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"Understanding Phimosis and Paraphimosis: Causes, Symptoms, and Treatment Options"

Updated: Mar 23

What Is Phimosis And Paraphimosis In Children?



Phimosis and paraphimosis are problems with the foreskin of the penis. Phimosis is when a foreskin can’t be pulled down (retracted) from the tip of the penis. This is a common problem in young boys. Paraphimosis is when the foreskin is retracted but can’t move back up. This can prevent normal blood flow in the penis and may cause serious problems.


What Causes Phimosis And Paraphimosis In A Child?


  • Phimosis is caused by a tightening of the opening of the foreskin. This is normal in a newborn baby. Over time the foreskin loosens and can be pulled down more easily. By age 17, most boys will be able to fully retract their foreskin. Phimosis can also occur if the foreskin is forced back before it is ready. This can cause a fibrous scar to form. This can stop the foreskin from retracting in the future. In younger children upto the age of 3 years (For 10% of kids it might still persist beyond 3 years of age too), Phimosis is considered physiological and nothing needs to be done for it.

  • True pathologic phimosis exists when failure to retract is secondary to distal scarring of the prepuce. This scarring often appears as a contracted white fibrous ring around the preputial orifice. In contrast, physiologic phimosis consists of a pliant, unscarred preputial orifice.


Grades of Phimosis in terms of severity

  • Paraphimosis is caused when the foreskin is retracted behind the crown (corona) of the penis. The foreskin is too tight to be moved back to the tip of the penis.




What Are The Symptoms Of Phimosis And Paraphimosis In A Child?


The most common symptoms of phimosis include:

  • Bulging of the foreskin when urinating

  • Not able to fully retract the foreskin by age 3. In some boys this may take longer.

  • Thinning of urinary stream

  • Repeated Urinary Tract Infections.


The most common symptoms of paraphimosis include:

  • Swelling of the tip of the penis when the foreskin is pulled back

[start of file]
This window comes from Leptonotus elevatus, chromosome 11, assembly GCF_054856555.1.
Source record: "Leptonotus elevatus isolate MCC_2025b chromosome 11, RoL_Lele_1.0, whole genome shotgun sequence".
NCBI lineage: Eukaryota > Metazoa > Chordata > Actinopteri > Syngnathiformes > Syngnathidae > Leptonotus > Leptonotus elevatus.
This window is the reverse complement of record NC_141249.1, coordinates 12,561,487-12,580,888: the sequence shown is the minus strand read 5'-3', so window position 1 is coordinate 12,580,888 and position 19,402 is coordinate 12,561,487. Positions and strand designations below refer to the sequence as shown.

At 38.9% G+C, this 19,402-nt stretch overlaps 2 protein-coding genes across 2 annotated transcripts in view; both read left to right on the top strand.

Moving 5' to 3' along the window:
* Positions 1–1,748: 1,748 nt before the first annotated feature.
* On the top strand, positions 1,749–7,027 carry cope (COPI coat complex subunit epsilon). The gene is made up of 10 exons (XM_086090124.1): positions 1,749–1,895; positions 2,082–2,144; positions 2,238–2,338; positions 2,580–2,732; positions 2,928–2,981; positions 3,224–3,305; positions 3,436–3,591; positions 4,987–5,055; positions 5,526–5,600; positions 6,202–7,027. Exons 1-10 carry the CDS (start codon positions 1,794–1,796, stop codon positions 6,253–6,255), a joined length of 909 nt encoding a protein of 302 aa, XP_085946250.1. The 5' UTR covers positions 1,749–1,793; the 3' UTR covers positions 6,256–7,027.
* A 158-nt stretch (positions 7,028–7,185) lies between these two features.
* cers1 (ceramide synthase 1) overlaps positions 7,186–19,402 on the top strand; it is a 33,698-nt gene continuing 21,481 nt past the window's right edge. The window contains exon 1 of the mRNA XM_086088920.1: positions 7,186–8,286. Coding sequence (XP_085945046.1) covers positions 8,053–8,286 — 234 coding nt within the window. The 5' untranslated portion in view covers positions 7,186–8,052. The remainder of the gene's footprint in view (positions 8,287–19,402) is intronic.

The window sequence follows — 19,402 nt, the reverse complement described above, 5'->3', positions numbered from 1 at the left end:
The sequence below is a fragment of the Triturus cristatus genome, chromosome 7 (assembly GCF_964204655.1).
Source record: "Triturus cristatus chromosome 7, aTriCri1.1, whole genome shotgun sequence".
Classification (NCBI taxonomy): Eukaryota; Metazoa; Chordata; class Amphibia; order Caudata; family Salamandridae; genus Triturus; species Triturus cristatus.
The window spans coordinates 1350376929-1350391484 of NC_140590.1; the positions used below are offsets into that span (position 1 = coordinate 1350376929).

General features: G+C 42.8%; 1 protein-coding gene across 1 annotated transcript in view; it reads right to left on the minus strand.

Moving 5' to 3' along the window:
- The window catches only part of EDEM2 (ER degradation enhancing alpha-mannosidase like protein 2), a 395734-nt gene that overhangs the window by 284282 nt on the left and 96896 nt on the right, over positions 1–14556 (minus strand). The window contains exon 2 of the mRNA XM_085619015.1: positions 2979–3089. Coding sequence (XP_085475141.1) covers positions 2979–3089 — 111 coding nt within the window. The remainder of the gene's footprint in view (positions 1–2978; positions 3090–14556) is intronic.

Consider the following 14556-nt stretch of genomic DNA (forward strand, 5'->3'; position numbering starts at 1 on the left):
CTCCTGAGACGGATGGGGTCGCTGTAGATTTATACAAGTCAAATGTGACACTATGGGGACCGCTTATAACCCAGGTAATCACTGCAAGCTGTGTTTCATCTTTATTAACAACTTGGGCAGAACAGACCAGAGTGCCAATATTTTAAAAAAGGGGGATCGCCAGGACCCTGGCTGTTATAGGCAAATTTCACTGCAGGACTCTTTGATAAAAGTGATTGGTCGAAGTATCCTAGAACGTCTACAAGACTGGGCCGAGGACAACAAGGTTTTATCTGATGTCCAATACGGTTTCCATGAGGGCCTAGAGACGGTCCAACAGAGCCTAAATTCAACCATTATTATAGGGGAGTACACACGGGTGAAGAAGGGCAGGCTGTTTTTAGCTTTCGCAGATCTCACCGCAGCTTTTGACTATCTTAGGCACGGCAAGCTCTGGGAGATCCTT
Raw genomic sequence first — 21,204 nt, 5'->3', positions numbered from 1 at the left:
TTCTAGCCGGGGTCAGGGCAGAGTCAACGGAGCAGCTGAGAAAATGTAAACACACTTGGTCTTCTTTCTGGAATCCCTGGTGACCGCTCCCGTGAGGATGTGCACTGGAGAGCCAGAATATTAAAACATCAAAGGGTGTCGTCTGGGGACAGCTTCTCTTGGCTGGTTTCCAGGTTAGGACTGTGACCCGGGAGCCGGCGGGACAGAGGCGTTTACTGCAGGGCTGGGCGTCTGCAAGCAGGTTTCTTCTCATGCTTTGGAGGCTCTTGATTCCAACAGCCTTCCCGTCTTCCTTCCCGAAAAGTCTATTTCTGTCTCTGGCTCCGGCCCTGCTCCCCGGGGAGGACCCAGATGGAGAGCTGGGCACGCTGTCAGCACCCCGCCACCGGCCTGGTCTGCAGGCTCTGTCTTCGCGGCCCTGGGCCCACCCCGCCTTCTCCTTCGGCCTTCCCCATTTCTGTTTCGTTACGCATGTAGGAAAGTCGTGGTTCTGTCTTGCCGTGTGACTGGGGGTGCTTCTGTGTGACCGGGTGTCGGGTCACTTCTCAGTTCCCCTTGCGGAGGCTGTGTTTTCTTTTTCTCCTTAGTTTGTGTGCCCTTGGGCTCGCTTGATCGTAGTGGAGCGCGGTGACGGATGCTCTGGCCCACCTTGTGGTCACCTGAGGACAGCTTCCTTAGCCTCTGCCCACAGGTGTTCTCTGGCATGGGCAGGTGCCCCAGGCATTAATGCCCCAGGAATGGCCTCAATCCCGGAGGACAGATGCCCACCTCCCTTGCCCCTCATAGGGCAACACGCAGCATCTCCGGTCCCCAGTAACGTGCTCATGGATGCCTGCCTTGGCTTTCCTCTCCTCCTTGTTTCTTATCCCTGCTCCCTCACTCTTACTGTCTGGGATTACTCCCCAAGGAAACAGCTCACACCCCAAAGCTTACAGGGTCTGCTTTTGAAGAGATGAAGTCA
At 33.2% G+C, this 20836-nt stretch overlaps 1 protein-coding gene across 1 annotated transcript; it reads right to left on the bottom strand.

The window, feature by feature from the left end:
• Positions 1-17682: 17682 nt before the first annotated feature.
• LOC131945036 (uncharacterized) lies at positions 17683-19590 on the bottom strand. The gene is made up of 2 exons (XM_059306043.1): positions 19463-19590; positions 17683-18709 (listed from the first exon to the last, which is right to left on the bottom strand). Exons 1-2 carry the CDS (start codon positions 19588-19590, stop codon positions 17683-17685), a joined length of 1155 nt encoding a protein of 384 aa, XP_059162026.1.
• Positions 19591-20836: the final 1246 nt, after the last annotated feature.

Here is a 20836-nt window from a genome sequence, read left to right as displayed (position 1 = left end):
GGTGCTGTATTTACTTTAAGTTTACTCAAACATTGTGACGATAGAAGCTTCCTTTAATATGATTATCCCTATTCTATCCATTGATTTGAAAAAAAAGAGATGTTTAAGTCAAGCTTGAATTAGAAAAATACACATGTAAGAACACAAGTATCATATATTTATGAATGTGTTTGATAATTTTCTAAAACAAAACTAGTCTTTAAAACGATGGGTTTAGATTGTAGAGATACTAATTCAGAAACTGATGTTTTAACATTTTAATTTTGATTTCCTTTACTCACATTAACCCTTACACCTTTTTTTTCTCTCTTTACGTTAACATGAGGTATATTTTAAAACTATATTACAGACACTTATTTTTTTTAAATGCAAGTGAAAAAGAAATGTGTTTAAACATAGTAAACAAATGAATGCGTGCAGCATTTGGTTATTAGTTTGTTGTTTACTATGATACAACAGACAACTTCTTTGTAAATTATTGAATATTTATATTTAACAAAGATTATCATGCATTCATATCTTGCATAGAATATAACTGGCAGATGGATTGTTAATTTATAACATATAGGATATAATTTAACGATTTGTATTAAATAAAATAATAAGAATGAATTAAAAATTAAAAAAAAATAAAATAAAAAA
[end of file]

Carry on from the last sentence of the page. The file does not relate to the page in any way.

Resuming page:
• Pain

  • Not able to pull the foreskin back over the tip of the penis

  • Tip of the penis is dark red or blue in color

  • Pain when urinating

  • Decreased urinary stream


REMEMBER: A paraphimosis is an emergency medical condition. Seek medical care right away if you think your child has paraphimosis.


How Are Phimosis And Paraphimosis Diagnosed In A Child?


The Paediatric Urologist will ask about your child’s symptoms and health history. They will give your child a physical exam. The physical exam will include examining the penis and foreskin.


How Are Phimosis And Paraphimosis Treated In A Child?


Treatment will depend on the child’s symptoms, age, and general health. It will also depend on how bad the condition is.


Treatment for repeated phimosis may include:

  • Putting a steroid cream (like Clobetasol/Mometasone) on the foreskin up to 3 times a day for 1 month. This is to loosen the skin.

  • Having surgery to remove all or part of the foreskin (circumcision) for a child age 3 or older who still has bulging of the foreskin when urinating.


Treatment for paraphimosis may include:

Dorsal slit for paraphimosis
  • Lubricating the foreskin and tip of the penis, then gently squeezing the tip of the penis while pulling the foreskin forward

  • Making a small cut (incision) in the foreskin (dorsal slit)

  • Having surgery to remove all or part of the foreskin (circumcision)


What Are Possible Complications Of Phimosis And Paraphimosis In A Child?


Possible complications can include:

  • Pain

  • Infection

  • Trouble urinating

  • Death of tissue (necrosis) in the tip of the penis.

  • Priapism (painful erections), later on in life; if too much skin is cut.


Key Points To Remember About Phimosis And Paraphimosis In Children


  • Phimosis and paraphimosis are problems with the foreskin/prepuce of the penis.

  • Phimosis is when a foreskin can’t be pulled down (retracted) from the tip of the penis. This is a common problem in young boys. In the initial few years of life it is considered physiological and watchful waiting is recommended.

  • Paraphimosis is when the foreskin is retracted over the glans head but can’t move back up. This can prevent normal blood flow to the penis and may cause serious problems. It is a surgical emergency.

  • Treatment for either problem may include steroid creams, lubrication, or surgery to remove, cut or dilate the foreskin (Circumcision, Dorsal Slit or Preputioplasty).

  • Possible complications can include infection, trouble urinating and in rare cases death of tissue (necrosis) in the tip of the penis.

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